“It is important that physicians and patients have some insight into the accuracy of tests that will influence their medical decisions,” says Brian Jackson, MD, MS, Vice President and Chief Medical Informatics Officer, ARUP.
A lot of confusion surrounds the accuracy of clinical laboratory tests. This came to mind recently in light of an article about a celebrity diagnosed with Lyme disease. The article claimed that Lyme tests from mainstream laboratories have mediocre accuracy (which is true), then evolved into an advertisement for a boutique lab that offers Lyme testing, implying that its tests are more accurate (which is not true).
Brian Jackson, MD, MS
“Doctors and patients who are psychologically vested in a positive outcome of a test will sometimes select a test with high sensitivity, while ignoring the specificity… So they either select antibody tests that have high false positive rates, or they engineer their tests to favor sensitivity at the expense of specificity.”
Vice President and Chief Medical Informatics Officer
Confusion about lab test accuracy is not uncommon, even among physicians and other medical professionals. Much of it stems from a misunderstanding of the relationship between sensitivity and specificity.
Sensitivity is the probability of getting a positive test result if your patient has the suspected condition/disease.
Specificity is the probability of getting a negative test result if your patient does NOT have the suspected condition/disease.
To better understand the relationship between sensitivity and specificity, imagine flipping a coin to test whether you have disease X. Heads you have the disease. Tails you don’t. In this example, the coin-flip test is 50 percent sensitive and 50 percent specific—equally weighted for each side. Yet such a test obviously offers zero information value since the result isn’t dependent on whether you have the disease.
Now imagine that you want to improve the sensitivity of this (coin) test. To do this, you add some weight to one side so it comes up heads more often, let’s say 80 percent of the time. Now you’ve got 80 percent sensitivity and 20 percent specificity, meaning it’s more likely that the test result is positive than that the test result is negative. (And it’s still just as useless for diagnosing disease X).
Doctors and patients who are psychologically vested in a positive outcome of a test will sometimes select a test with high sensitivity, while ignoring the specificity. This is what sometimes happens in Lyme testing, where clinics that “specialize” in diagnosing chronic Lyme disease are motivated to get positive diagnoses as often as possible. So they either select antibody tests that have high false-positive rates, or they engineer their tests to favor sensitivity at the expense of specificity. The tradeoff is that many patients who don’t actually have Lyme disease will get misdiagnosed as having it, ending up on long-term IV antibiotics.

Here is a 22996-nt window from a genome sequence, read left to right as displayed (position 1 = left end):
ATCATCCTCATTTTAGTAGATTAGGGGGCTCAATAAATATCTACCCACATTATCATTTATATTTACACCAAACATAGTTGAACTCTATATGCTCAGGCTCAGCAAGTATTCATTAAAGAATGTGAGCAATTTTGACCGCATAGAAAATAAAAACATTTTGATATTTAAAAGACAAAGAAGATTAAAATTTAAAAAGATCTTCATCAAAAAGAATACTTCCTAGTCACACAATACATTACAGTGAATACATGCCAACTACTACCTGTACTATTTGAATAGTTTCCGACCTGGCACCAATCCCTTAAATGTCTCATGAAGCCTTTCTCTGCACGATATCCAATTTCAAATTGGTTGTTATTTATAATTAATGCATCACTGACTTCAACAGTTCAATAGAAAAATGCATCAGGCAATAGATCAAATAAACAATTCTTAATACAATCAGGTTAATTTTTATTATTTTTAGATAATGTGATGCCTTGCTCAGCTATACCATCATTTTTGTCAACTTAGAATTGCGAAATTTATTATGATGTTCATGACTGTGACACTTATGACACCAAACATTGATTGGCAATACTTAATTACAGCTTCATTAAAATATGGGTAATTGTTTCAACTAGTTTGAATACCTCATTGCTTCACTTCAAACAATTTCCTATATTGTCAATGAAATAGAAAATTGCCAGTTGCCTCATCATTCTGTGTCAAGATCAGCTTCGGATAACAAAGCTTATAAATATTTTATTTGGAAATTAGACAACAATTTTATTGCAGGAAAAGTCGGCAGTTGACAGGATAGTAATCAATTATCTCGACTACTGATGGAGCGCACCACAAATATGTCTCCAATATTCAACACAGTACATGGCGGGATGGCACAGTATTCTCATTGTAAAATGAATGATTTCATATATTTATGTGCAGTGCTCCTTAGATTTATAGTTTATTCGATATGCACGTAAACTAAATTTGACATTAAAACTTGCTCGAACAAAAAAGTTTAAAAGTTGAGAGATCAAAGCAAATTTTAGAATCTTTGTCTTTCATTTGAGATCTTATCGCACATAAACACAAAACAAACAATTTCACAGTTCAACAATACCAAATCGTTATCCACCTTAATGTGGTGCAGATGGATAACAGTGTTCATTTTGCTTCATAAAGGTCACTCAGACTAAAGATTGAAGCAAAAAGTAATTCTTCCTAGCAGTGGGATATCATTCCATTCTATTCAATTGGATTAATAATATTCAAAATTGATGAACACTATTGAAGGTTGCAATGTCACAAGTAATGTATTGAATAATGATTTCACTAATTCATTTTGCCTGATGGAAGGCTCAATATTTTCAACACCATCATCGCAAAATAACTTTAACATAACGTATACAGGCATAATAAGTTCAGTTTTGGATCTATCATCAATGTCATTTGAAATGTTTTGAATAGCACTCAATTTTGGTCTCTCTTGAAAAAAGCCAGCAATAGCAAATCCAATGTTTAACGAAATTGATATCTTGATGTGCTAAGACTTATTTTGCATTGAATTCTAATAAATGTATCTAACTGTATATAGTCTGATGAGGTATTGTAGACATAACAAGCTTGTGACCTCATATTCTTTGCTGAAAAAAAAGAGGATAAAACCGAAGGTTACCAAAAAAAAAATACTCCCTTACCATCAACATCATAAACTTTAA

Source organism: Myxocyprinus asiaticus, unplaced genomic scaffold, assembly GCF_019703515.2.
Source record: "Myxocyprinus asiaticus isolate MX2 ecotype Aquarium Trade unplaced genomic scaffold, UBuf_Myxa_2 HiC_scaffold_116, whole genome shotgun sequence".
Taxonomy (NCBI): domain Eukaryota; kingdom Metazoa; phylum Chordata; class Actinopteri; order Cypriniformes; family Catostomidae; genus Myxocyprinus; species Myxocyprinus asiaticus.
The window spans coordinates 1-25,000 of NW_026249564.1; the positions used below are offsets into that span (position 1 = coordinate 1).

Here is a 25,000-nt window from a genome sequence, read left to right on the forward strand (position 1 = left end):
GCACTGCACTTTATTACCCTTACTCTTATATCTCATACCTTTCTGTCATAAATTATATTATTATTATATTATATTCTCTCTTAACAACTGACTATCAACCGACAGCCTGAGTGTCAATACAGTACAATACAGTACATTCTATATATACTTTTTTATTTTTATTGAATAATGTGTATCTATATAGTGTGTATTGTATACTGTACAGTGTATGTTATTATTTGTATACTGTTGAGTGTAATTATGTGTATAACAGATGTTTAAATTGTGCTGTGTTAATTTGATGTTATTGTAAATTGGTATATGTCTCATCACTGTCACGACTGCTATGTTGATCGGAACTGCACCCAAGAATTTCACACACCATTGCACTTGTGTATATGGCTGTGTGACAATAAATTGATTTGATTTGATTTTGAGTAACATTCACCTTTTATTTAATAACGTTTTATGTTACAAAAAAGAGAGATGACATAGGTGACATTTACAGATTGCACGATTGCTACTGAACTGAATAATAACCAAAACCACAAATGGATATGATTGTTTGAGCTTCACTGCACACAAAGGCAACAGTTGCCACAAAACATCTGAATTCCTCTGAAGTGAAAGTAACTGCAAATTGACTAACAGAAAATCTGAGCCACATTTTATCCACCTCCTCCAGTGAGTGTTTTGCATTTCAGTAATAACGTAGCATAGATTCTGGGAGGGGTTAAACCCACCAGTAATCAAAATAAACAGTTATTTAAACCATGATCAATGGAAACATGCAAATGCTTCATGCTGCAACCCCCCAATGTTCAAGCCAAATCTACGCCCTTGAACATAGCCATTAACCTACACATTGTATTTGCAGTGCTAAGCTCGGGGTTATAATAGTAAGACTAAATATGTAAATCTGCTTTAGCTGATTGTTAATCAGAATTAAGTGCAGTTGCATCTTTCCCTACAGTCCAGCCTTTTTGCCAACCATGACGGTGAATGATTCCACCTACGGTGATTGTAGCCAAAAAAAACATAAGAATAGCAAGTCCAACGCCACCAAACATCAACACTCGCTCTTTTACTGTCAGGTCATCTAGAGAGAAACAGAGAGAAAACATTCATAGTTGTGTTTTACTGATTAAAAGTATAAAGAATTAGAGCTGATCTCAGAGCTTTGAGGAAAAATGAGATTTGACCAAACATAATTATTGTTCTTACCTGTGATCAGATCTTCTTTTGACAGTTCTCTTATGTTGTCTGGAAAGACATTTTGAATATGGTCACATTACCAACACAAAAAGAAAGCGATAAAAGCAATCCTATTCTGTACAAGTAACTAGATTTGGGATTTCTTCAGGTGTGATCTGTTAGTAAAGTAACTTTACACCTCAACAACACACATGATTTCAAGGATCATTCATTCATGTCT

Another real-world example is inflammatory bowel disease (IBD), which includes both Crohn disease and ulcerative colitis. It is difficult to definitively diagnose these diseases. Certain blood tests can contribute to the diagnosis, but for the most accurate answer, they must be interpreted by an expert, taking into account the patient’s history, physical exam, and often a colonoscopy.
A few years back, a boutique commercial lab attempted to differentiate its own IBD profile in the marketplace by adding a proprietary antibody that (according to the company’s own data) had approximately 80 percent sensitivity and 20 percent specificity. In their marketing materials, they acknowledged that this marker had poor specificity but claimed that it improved the overall sensitivity of the panel. Baloney! This test was no better than flipping a weighted coin.
In the end, no test is perfect. Some, like cardiac troponins, are highly accurate; others, such as Lyme antibody testing, are less so.
It is important that physicians and patients have some insight into the accuracy of tests that will influence their medical decisions. One quick rule of thumb for doing so is to add the reported sensitivity and specificity numbers (if available). The closer to 200 percent you get, the more confidently you can rely on that test; the closer to 100 percent, the more you’re relying on a coin flip.
Brian Jackson, MD, MS, Vice President and Chief Medical Informatics Officer, ARUP